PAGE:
Friday, September 24, 2010

Kris Got Me Thinkin'

Oakland was encouraging. Things I am trying to do got put into words better than I could. Then Kris called the other day. We spent a lot of time talking about how comfortable laziness can mimic blatant stupidity; that being a good observer was one of the most useful skills in any arena.

Kris, as he is wont to do, told me what I should be doing next.

He suggested a four-day curriculum. Maybe more, give or take. It resonated.

Ballparking here, just speculating:

Introduction day- same as my regular basic seminar.
The basic seminar is an intro. In eight hours we cover safety; the basic drills; fighting to the goal; elements (Legal/ethical, Violence Dynamics, Avoidance and de-escalation, Counter-ambush, Breaking the freeze, and Aftermath) of self defense-- with extra lectures on both self-defense law and violence dynamics; Usually power generation and blindfolded infighting.

Second day
Like we've done at Oakland and Seattle and will do in Boston in a week:
Groups; ground movement and ground brawling; environmental fighting; dynamic fighting; sometimes close range weapons defense; then scenarios with peer juries where the students have to explain choices legally and tactically.

Those are as far as I've gone. The rest?

Conflict Communications could easily be a whole day. The real bones of where conflict comes from and how to manipulate the social piece.

I'd love to include the DreamTeam: three days of lessons on observation and violence taught by people who lived the need.

I'd have to break down how many hours would go into what I call the building blocks: Power generation; targets; strike conformation; inside strikes; grappling movement; grappling from the ground; locks; takedowns; neck attacks (bone, air, blood); entries; leverage points; core fighting; core defense; spine manipulation; pain; MPDS and effects and actions paradigms... how many more, really? Are there any of these I can cut down? Each takes less than an hour.

A class on teaching methodology. How to use the tools, what the tools are for. Finding glitches. Pushing over the edge (ethics and dangers). Proper scenario design and debriefing. Teaching students to teach themselves. Teaching students versus teaching material... others?

The big list of Principles, the things that make all other things work.

Possibly a companion talk on Concepts or even mindgames, ways to think and how to discuss mental processes that are outside of the common frame(s) of reference.

There's enough there to keep me busy for awhile, ya think?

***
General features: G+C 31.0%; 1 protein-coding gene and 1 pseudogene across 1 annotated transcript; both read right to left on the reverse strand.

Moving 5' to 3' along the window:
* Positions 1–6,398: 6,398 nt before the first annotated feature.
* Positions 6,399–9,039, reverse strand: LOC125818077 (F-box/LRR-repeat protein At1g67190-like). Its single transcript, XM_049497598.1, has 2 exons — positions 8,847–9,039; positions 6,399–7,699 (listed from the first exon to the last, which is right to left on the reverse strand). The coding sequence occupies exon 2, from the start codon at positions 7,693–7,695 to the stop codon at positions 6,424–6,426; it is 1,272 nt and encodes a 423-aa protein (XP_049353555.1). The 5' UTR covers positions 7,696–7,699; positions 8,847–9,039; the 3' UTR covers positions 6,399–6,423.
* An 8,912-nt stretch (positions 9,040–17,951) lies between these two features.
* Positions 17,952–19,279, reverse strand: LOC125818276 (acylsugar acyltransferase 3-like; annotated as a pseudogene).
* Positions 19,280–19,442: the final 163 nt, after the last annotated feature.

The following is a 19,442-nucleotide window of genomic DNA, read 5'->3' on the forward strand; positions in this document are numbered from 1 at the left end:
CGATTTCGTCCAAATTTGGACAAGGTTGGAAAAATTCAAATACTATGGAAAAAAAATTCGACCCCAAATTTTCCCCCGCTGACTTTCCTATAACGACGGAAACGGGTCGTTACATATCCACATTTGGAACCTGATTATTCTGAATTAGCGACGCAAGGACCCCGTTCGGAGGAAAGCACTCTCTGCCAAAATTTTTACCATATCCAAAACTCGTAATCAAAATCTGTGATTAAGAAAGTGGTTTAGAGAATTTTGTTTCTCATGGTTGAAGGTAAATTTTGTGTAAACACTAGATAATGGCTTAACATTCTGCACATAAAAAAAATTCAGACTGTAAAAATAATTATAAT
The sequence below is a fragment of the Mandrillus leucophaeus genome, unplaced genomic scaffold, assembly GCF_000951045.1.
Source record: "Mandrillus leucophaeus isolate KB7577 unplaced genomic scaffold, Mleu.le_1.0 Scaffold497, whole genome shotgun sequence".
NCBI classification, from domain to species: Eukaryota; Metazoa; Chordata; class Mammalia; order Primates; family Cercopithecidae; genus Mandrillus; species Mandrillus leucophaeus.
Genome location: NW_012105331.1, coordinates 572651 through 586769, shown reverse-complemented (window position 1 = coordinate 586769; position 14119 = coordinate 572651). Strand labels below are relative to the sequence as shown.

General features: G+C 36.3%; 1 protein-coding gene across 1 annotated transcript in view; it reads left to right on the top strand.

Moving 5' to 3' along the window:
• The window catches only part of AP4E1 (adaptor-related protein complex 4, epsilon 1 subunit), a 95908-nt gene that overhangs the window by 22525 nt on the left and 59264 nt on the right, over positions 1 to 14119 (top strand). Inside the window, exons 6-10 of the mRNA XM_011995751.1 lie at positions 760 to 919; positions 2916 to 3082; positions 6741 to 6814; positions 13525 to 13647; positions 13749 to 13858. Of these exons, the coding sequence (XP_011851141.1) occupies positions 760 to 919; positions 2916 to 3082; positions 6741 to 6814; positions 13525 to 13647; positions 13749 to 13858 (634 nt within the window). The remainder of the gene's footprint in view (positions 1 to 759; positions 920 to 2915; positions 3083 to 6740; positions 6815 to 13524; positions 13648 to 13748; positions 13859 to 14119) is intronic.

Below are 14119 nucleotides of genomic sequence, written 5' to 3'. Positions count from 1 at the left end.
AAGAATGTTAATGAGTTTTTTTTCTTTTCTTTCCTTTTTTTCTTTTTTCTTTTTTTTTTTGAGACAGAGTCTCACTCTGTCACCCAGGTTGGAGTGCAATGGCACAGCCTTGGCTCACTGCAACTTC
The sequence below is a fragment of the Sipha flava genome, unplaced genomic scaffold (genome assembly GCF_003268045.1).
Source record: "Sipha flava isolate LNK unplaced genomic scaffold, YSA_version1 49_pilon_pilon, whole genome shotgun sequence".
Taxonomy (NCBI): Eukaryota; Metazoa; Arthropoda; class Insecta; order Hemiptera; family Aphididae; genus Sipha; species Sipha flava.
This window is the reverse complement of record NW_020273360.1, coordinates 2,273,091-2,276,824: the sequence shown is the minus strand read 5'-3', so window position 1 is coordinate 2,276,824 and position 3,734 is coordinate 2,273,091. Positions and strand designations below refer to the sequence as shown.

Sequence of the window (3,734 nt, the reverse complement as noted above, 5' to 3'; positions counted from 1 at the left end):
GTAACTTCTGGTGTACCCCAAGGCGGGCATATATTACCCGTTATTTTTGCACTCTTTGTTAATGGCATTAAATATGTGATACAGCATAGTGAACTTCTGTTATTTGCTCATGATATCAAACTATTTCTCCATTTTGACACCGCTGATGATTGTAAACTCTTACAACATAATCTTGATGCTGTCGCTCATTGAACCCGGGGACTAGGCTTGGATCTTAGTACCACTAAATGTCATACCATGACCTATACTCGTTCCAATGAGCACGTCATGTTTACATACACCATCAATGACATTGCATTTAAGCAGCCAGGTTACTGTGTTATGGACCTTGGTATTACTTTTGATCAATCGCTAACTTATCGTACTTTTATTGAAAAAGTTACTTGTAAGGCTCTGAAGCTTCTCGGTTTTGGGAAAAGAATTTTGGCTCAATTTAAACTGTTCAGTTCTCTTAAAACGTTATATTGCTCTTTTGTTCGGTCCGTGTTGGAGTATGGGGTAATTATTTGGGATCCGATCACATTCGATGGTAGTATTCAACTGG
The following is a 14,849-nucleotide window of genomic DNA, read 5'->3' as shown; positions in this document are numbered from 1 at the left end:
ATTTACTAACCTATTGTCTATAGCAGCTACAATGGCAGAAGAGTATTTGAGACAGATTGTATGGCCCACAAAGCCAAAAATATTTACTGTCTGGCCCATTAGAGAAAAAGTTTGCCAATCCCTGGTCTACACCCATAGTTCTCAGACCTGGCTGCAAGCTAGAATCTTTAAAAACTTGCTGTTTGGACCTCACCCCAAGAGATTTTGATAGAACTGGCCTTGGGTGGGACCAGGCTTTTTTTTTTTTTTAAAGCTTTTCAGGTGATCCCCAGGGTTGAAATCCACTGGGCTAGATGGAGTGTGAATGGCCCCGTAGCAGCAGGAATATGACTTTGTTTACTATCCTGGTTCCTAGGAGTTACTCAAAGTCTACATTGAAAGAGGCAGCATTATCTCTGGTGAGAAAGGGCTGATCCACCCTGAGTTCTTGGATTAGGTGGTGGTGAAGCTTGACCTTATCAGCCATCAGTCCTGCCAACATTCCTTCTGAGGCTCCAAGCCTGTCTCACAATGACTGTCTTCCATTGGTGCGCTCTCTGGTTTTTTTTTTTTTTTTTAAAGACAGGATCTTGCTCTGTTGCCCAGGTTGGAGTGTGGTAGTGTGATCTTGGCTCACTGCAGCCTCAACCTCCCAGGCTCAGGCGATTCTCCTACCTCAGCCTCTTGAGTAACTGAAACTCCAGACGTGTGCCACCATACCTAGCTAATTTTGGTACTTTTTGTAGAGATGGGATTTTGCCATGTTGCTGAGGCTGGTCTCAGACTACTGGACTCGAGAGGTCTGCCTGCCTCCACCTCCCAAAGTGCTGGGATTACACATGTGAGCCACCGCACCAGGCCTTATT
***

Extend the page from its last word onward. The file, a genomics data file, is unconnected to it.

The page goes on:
Maija said...

A one week intensive?
All that stuff?
Sounds awesome
I'm down

Alvin said...

You sound like you have more than enough for more than a single course!

Edwin Voskamp said...

I think organizing your material into a four day curriculum is one thing.

I don't think it would be a good idea to teach it as such. 1) I'd wonder about the market for it: people with the disposable income for it will be harder pressed to get the time off for it. 2) I think it would be too much material in to little time for people.

I'd organize your material in 1, 2, or 4 hour blocks, and group them in basic and advanced courses (advanced defined as requiring at least an understanding of something covered in a basic course) in different combinations for different audiences.

If you wanted to teach more material, I would do something like a few evenings before the weekend and the weekend itself. Do the basic and/or lectrue stuff in the evenings during the week and the advanced stuff on the weekend. That way you could sell access to the basic stuff separately, allow folks that know the basic stuff to only come the weekend, and have the days free for individual, small group coaching, or to cover additional material, or more material in depth.

Rory said...

Not really thinking about a week-long course. Some stuff takes time to settle. But what about a quarterly rotation, say, spring gets day one; summer Day one and two, but not mandatory to repeat one; autumn offer all three or...

Maija said...

I've done a couple week long martial arts intensives in the past and enjoyed the immersion. I also very much enjoyed interacting and getting to know the other participants - shooting the sh*t, training with like minded but different individuals, and exchanging ideas and experiences.
It seemed that having a whole week changed the pacing of the material, and allowed a place for 'returning' which appealed to me.

Now, your quarterly training would also achieve this, just on a different time frame - take stuff home, work on it, come back, add new perspective, troubleshoot problems etc.

So, a yearly cycle of training would be great - there's an element of a 'conversation' in it that definitely appeals to me.
As a student I improve if I have generated questions to answer (intellectually, emotionally and physically), and having a place to take them would be cool.

jks9199 said...

Who is the target? A law enforcement academy in-service program, and a week is pretty reasonable.

If the target is professional self-defense instructors, then a week is also probably reasonable.

For a lot of people -- the average school owner, self-defense "hobbyist", etc. -- a week can be a lot harder to swing. That said -- I've done some very good training in a 4 day camp or seminar running Thursday through Sunday, which is much more easily done for a lot of people.

I think it's an attractive idea, and definitely worth the effort to flesh it out and see where it goes.

Anonymous said...

Even if it wasn't a specific rotation, I think breaking it all down into blocks as Edwin suggests is a good idea.

With it structured that way, you could also offer the different pieces (e.g. Level 1, Level 2, Instructor) individually depending on the demand.